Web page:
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PEAK Grantmaking

Four CEOs on How to Lead Philanthropy Forward

A collage of four speakers.
As some aspects of our society begin to settle back into their pre-2020 rhythms, the question looms large as to whether philanthropy will do the same. To examine how the sector had to change in response to crisis—and how it must continue to evolve with urgency—PEAK President and CEO Satonya Fair led a discussion with three women CEOs in the closing keynote of PEAK2021 Online.

In The Changing Face of Philanthropy, Libra Foundation Executive Director Crystal Hayling, Marguerite Casey Foundation President and CEO Carmen Rojas, and Winthrop Rockefeller Foundation President and CEO Sherece West-Scantlebury shared the ways in which they see opportunities to reimagine the internal and external culture of philanthropy and what they are doing to realize those changes. What follows are three key themes that emerged from their conversation, which you can enjoy in full online.

Strategy needs to be rooted in transparency

Satonya began by asking the panelists what they each sought to change as they stepped into their leadership roles. The conversation immediately moved to the element of transparency that needs to be fostered by the senior-most levels of foundation leadership to disrupt traditional attitudes toward giving, evolve the organizations they lead, and have a transformational effect on society at large.

“I keep hearing the language and movement around trust-based philanthropy and don’t see enough institutional philanthropists do the work to be transparent around how people are hired, who gets funded and how much funding they get—to be transparent in all of their practices,” Carmen said. “And I think the COVID-19 pandemic is an amazing example of how responsive philanthropy could be and the norms can be disruptive. If you are aligned from board to leadership to staff, then you can move pretty quickly to make change happen.”

If you are aligned from board to leadership to staff, then you can move pretty quickly to make change happen. —Carmen Rojas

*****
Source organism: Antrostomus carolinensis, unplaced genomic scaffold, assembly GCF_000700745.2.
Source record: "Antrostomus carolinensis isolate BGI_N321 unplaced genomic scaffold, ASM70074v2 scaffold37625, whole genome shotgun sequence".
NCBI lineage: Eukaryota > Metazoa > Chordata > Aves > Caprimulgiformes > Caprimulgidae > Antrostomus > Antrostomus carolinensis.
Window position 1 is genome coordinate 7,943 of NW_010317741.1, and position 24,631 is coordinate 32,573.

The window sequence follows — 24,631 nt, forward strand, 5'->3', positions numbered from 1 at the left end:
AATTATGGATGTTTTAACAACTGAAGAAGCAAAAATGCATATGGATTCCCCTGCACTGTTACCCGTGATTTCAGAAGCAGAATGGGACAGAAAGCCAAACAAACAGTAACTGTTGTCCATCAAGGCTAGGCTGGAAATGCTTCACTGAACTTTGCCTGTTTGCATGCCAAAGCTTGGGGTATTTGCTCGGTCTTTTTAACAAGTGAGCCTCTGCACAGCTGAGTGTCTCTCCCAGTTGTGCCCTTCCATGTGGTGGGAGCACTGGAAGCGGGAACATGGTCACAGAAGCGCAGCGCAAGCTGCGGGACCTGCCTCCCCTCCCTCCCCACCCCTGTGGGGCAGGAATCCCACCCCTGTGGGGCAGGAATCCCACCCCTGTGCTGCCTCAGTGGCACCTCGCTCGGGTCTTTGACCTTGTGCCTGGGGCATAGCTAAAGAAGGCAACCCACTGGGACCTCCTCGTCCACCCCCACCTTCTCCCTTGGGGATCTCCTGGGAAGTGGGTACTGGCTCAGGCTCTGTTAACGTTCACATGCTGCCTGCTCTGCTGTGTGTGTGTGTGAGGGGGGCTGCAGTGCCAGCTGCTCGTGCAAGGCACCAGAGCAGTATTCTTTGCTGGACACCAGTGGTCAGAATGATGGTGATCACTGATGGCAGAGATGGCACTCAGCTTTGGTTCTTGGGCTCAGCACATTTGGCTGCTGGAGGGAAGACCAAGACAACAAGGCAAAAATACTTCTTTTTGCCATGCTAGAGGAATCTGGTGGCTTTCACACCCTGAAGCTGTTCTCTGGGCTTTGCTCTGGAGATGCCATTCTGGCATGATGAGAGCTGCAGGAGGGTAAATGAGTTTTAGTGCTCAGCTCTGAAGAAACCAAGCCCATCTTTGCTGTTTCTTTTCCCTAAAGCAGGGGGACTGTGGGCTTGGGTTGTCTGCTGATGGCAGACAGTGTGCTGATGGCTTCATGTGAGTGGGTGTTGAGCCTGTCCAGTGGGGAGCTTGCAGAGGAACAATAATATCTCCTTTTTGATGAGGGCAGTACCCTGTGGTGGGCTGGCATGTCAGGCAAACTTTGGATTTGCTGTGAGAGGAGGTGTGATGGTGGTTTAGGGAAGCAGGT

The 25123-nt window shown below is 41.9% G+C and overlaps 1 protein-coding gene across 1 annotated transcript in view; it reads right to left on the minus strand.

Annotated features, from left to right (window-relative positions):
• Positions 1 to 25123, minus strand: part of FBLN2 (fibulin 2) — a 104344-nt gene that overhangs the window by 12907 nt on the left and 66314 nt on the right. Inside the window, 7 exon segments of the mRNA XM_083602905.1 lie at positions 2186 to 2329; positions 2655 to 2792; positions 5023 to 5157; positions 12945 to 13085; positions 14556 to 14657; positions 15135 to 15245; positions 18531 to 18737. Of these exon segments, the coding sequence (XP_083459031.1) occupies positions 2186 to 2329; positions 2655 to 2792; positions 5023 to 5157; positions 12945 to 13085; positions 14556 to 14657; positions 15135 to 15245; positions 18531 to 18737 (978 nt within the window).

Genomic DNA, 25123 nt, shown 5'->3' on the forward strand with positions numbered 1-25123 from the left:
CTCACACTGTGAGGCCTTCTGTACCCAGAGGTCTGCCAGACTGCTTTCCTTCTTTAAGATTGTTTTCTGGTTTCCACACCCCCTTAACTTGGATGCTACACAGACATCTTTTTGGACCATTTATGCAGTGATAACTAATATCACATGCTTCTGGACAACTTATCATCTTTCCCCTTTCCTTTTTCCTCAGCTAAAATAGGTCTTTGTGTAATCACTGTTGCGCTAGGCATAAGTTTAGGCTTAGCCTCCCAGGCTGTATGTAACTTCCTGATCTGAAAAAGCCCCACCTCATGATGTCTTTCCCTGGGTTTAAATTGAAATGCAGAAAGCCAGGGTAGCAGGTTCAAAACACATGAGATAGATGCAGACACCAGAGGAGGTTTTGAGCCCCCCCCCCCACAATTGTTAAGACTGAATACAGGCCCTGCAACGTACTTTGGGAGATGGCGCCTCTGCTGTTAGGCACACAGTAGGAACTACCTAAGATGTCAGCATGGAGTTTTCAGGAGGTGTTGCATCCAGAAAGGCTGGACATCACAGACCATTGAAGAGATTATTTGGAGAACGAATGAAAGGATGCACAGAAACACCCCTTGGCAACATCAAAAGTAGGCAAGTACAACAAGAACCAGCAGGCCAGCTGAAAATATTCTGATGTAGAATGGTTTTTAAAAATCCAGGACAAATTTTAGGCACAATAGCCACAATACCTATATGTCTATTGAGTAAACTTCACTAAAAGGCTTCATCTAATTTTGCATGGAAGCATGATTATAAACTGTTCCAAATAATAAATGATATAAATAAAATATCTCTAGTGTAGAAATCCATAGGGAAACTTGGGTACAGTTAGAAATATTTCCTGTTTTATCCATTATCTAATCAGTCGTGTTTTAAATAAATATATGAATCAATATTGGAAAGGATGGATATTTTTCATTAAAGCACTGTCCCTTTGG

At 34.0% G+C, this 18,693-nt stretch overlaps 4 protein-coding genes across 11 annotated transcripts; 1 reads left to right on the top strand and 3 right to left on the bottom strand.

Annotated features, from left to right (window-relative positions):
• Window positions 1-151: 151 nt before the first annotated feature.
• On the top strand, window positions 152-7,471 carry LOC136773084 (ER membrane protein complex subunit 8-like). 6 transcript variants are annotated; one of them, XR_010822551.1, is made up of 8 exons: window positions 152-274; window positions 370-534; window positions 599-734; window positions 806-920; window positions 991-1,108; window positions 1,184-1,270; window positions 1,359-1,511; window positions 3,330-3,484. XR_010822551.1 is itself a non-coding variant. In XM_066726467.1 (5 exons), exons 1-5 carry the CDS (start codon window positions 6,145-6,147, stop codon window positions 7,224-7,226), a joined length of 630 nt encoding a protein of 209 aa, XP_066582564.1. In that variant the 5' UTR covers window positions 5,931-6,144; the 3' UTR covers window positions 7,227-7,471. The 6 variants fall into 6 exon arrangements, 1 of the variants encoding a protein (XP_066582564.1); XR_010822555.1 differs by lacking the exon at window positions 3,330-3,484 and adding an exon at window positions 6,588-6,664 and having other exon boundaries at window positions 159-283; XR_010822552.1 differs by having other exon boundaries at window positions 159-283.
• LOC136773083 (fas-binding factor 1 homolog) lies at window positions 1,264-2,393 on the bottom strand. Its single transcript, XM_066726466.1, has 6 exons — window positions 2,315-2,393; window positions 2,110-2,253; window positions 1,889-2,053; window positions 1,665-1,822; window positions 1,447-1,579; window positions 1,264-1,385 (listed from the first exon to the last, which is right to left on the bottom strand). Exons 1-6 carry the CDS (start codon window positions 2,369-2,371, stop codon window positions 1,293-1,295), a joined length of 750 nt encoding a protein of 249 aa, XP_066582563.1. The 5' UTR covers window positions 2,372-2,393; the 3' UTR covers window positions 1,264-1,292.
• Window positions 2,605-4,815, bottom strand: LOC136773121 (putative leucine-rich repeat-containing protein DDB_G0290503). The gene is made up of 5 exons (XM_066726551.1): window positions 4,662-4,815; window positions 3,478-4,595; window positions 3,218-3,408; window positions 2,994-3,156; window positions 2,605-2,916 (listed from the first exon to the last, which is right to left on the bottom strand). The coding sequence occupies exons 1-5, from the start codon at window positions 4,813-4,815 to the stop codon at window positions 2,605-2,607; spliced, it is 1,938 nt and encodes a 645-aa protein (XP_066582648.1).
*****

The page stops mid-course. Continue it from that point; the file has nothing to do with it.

“As a CEO, you’re responsible for working with your board and your team on creating the direction that you want your organization to go and then using all your resources to move you in that direction,” Sherece added. “We started on a social justice path and now we have moved into creating equity by asking ourselves: ‘How do we intentionally go about addressing disparities in our state through systems change and structural change?’ That’s very different from focusing just on justice because when you’re trying to dismantle or disrupt how systems work, it requires a certain way of thinking, a certain set of skills and ways in which you deploy your time and resources.”

Movement building starts on the inside

Satonya recalled an earlier PEAK2021 keynote by JusticeFunders, who observed that best practices are really just habits. “Change starts with you,” she said. “And it starts with your organizations. It starts inside before you can do it outside.”

Here, Crystal remarked that leaders need to focus on that internal work looking through the lens of diversity, equity, and inclusion. It fosters a level of trust within the organization that in turn projects out to the communities the organization seeks to serve. But successfully doing this work demands upending the status quo. “Let’s be really honest and clear here. There are not very many people running family foundations who look like me because the people who have wealth hire people they’re comfortable with, who are already existing in their circle,” she said. “I spent a lot of time building trust and relationships with my staff and also with the family. We can’t as a staff practice trust-based philanthropy if our board doesn’t trust us.”